Rajamahanty on August 23, 2019 (Doc. 40-1, p. 129). Prior to
that follow-up, Plaintiff was seen by the healthcare unit and
his urinalysis at the time was normal
medical records show the following with respect to burning
sensations in Plaintiff's hands and feet: Plaintiff
presented to the healthcare unit on November 17, 2018 for
redness in his hands and feet and was directed to use
hydrocortisone cream (Doc. 40-1, p. 59). He was later advised
to speak with the psychiatric staff because he had stopped
taking his psychiatric medications (Id. at p. 61).
On January 8, 2019, Plaintiff was seen again by the
healthcare staff for redness and burning sensations in his
hands and feet (Id. at p. 71). No redness was noted
and Plaintiff was prescribed Acetaminophen and Ibuprofen. He
was seen again on January 19, 2019 and the medical records
note that he had been complaining about pain and redness
since September 2018 (Id. at p. 75). Plaintiff was
referred to the medical doctor as the condition was
unresolved (Id.). He was seen again on March 23,
2019 for burning and redness and was referred to a doctor
(Id. at p. 101). Plaintiff complained of pain and
burning on June 11, 2019 and was prescribed ASA (Id.
at p. 124). He also was provided reading materials from the
Mayo Clinic on Erythromelalgia and scheduled for a follow-up
in two months (Id. at pp. 124-26).
preliminary injunction is an “extraordinary and drastic
remedy” for which there must be a “clear
showing” that a plaintiff is entitled to relief.
Mazurek v. Armstrong, 520 U.S. 968, 972 (1997)
(quoting 11A Charles Alan Wright, Arthur R Miller, & Mary
Kay Kane, Federal Practice and Procedure §2948 (5th ed.
1995)). Specifically, to obtain a preliminary injunction, a
plaintiff must establish: (1) that he has a reasonable
likelihood of success on the merits; (2) that he has no
adequate remedy at law; and (3) that he will suffer
irreparable harm absent the injunction. Planned
Parenthood v. Commissioner of Indiana State Dept.
Health, 699 F.3d 962, 972 (7th Cir. 2012). If the
plaintiff meets his or her burden with respect to these
elements, the Court must then weigh “the balance of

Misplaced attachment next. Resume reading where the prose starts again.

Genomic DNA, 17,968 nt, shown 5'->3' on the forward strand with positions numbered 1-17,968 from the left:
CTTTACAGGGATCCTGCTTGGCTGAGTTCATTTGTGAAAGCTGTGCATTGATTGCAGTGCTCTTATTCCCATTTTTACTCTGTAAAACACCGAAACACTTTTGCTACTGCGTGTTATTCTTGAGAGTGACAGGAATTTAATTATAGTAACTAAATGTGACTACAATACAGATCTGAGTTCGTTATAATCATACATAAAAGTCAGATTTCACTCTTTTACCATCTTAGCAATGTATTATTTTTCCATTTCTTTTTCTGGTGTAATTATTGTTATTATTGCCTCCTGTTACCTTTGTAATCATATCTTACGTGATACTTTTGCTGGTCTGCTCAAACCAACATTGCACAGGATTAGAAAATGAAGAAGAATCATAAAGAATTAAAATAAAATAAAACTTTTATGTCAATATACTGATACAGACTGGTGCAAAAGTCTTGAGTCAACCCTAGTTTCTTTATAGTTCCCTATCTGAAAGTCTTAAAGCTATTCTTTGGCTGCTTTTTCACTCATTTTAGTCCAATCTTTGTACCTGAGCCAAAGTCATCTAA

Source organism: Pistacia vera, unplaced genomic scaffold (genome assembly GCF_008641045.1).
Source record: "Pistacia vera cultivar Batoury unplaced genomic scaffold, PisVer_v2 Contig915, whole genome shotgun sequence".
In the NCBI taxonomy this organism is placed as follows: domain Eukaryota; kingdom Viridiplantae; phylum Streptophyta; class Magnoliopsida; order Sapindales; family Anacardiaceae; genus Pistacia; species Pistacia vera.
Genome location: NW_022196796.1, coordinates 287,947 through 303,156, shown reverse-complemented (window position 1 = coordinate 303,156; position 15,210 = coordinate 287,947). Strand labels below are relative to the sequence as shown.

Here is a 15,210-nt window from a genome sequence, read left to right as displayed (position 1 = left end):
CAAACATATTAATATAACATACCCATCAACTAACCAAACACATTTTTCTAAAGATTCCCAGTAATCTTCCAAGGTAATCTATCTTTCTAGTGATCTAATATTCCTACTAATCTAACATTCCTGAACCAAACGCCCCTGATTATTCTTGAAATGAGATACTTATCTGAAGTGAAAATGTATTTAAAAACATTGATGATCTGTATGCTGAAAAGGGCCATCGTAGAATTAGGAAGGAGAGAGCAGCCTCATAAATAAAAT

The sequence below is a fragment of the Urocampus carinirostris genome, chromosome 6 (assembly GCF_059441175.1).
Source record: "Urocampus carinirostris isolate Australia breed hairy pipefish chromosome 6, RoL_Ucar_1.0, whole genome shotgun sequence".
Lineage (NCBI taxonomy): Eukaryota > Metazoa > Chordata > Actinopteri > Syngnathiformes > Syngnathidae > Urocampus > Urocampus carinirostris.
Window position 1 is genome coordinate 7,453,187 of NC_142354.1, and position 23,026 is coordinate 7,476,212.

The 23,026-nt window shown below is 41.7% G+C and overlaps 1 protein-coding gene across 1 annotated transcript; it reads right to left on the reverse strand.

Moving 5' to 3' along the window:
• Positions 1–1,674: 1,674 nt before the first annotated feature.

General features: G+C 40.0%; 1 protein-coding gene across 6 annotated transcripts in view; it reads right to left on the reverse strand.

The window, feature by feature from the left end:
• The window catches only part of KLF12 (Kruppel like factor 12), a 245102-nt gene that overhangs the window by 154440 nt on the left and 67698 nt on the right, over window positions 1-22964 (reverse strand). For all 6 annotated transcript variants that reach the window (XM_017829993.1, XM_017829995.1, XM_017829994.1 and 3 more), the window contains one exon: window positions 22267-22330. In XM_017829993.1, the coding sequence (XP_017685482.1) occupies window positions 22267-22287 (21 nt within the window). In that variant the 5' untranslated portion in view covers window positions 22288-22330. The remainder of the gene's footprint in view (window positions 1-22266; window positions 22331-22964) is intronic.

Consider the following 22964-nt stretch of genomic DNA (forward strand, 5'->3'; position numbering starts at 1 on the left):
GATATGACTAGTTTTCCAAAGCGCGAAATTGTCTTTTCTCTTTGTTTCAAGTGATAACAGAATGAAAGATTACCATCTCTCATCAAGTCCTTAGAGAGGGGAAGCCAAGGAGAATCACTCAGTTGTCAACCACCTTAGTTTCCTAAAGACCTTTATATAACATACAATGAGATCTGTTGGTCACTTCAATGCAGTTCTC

harm to the parties if the injunction is granted or denied
and also evaluate the effect of an injunction on the public
interest.” Id.; Korte v. Sebelius,
735 F.3d 654, 665 (7th Cir. 2013). Additionally, the Prison
Litigation Reform Act requires that a preliminary injunction
be “narrowly drawn, extend no further than necessary to
correct the harm . . ., ” and “be the least
intrusive means necessary to correct that harm.” 18
U.S.C. § 3626(a)(2).
Plaintiff fails to clear the first hurdle; he has not
established a “greater than negligible”
likelihood of success on the merits for his deliberate
indifference claim. See, AM General Corp. v.
DaimlerChrysler Corp., 311 F.3d 796, 804 (7th Cir.
2002). Plaintiff complains of persistent pain in his left
side, prostatitis, and redness and swelling in his hands and
feet. He alleged in his Motion filed at the outset of this
case that he had been denied access to a specialist and
requested that he be sent to an outside specialist who could
treat his prostatitis and monitor his condition. At this
point however, Plaintiff has been seen by a specialist, Dr.
Rajamahanty and has been seen by prison medical professionals
numerous times throughout 2018 and 2019 for both conditions.
Dr. Rajamahanty ultimately diagnosed Plaintiff with recurrent
prostatitis, prescribed additional medications, and has
continued to follow-up with Plaintiff since April 2019. While
not deciding the merits of Plaintiff's claims at this
juncture, given this evidence, the Court cannot conclude that
Plaintiff has a reasonable likelihood of success on his
deliberate indifference claim regarding these conditions.
same is true for the burning and swelling in his
Plaintiff's hands and feet. Plaintiff has seen healthcare
unit staff numerous times. He was diagnosed with
Erythromelalgia, provided with medication, and scheduled for
follow-up. There is no evidence to suggest that Defendants
are continuing with an ineffective course of treatment as
they are trying different medications to treat his condition.
See Greeno v. Daley, 414 F.3d 645, 655 (7th Cir.
2005) (finding ...